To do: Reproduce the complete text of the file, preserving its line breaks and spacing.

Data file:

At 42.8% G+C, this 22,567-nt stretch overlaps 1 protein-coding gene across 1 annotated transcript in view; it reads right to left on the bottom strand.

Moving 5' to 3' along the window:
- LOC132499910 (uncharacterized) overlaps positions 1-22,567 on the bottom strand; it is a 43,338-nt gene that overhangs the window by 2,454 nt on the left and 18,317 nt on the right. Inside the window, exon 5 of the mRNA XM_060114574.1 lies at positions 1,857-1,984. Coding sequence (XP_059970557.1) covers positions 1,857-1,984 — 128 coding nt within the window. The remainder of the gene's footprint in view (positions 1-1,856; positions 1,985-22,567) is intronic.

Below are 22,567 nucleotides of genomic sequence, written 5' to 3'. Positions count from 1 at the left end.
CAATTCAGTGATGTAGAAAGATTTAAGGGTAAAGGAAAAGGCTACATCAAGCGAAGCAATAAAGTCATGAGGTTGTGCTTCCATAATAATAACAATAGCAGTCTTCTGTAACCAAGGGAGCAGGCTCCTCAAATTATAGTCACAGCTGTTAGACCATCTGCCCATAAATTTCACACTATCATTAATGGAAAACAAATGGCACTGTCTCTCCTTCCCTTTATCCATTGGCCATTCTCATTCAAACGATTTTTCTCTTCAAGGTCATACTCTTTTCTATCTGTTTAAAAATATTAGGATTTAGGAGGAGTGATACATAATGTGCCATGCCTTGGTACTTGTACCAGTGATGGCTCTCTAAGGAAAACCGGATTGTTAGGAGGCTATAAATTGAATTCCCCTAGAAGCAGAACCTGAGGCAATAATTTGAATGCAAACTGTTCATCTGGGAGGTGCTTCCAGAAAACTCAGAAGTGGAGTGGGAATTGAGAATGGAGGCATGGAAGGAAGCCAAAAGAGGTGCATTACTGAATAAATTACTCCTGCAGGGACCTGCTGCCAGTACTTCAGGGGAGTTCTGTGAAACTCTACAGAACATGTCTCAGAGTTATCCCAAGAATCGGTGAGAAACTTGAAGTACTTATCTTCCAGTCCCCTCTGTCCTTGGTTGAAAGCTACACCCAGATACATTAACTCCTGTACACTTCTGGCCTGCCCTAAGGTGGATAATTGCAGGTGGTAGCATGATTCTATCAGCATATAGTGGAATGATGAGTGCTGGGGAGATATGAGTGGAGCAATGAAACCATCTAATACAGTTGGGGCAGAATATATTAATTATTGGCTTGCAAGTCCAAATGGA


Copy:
At 42.8% G+C, this 22,567-nt stretch overlaps 1 protein-coding gene across 1 annotated transcript in view; it reads right to left on the bottom strand.

Moving 5' to 3' along the window:
- LOC132499910 (uncharacterized) overlaps positions 1-22,567 on the bottom strand; it is a 43,338-nt gene that overhangs the window by 2,454 nt on the left and 18,317 nt on the right. Inside the window, exon 5 of the mRNA XM_060114574.1 lies at positions 1,857-1,984. Coding sequence (XP_059970557.1) covers positions 1,857-1,984 — 128 coding nt within the window. The remainder of the gene's footprint in view (positions 1-1,856; positions 1,985-22,567) is intronic.

Below are 22,567 nucleotides of genomic sequence, written 5' to 3'. Positions count from 1 at the left end.
CAATTCAGTGATGTAGAAAGATTTAAGGGTAAAGGAAAAGGCTACATCAAGCGAAGCAATAAAGTCATGAGGTTGTGCTTCCATAATAATAACAATAGCAGTCTTCTGTAACCAAGGGAGCAGGCTCCTCAAATTATAGTCACAGCTGTTAGACCATCTGCCCATAAATTTCACACTATCATTAATGGAAAACAAATGGCACTGTCTCTCCTTCCCTTTATCCATTGGCCATTCTCATTCAAACGATTTTTCTCTTCAAGGTCATACTCTTTTCTATCTGTTTAAAAATATTAGGATTTAGGAGGAGTGATACATAATGTGCCATGCCTTGGTACTTGTACCAGTGATGGCTCTCTAAGGAAAACCGGATTGTTAGGAGGCTATAAATTGAATTCCCCTAGAAGCAGAACCTGAGGCAATAATTTGAATGCAAACTGTTCATCTGGGAGGTGCTTCCAGAAAACTCAGAAGTGGAGTGGGAATTGAGAATGGAGGCATGGAAGGAAGCCAAAAGAGGTGCATTACTGAATAAATTACTCCTGCAGGGACCTGCTGCCAGTACTTCAGGGGAGTTCTGTGAAACTCTACAGAACATGTCTCAGAGTTATCCCAAGAATCGGTGAGAAACTTGAAGTACTTATCTTCCAGTCCCCTCTGTCCTTGGTTGAAAGCTACACCCAGATACATTAACTCCTGTACACTTCTGGCCTGCCCTAAGGTGGATAATTGCAGGTGGTAGCATGATTCTATCAGCATATAGTGGAATGATGAGTGCTGGGGAGATATGAGTGGAGCAATGAAACCATCTAATACAGTTGGGGCAGAATATATTAATTATTGGCTTGCAAGTCCAAATGGA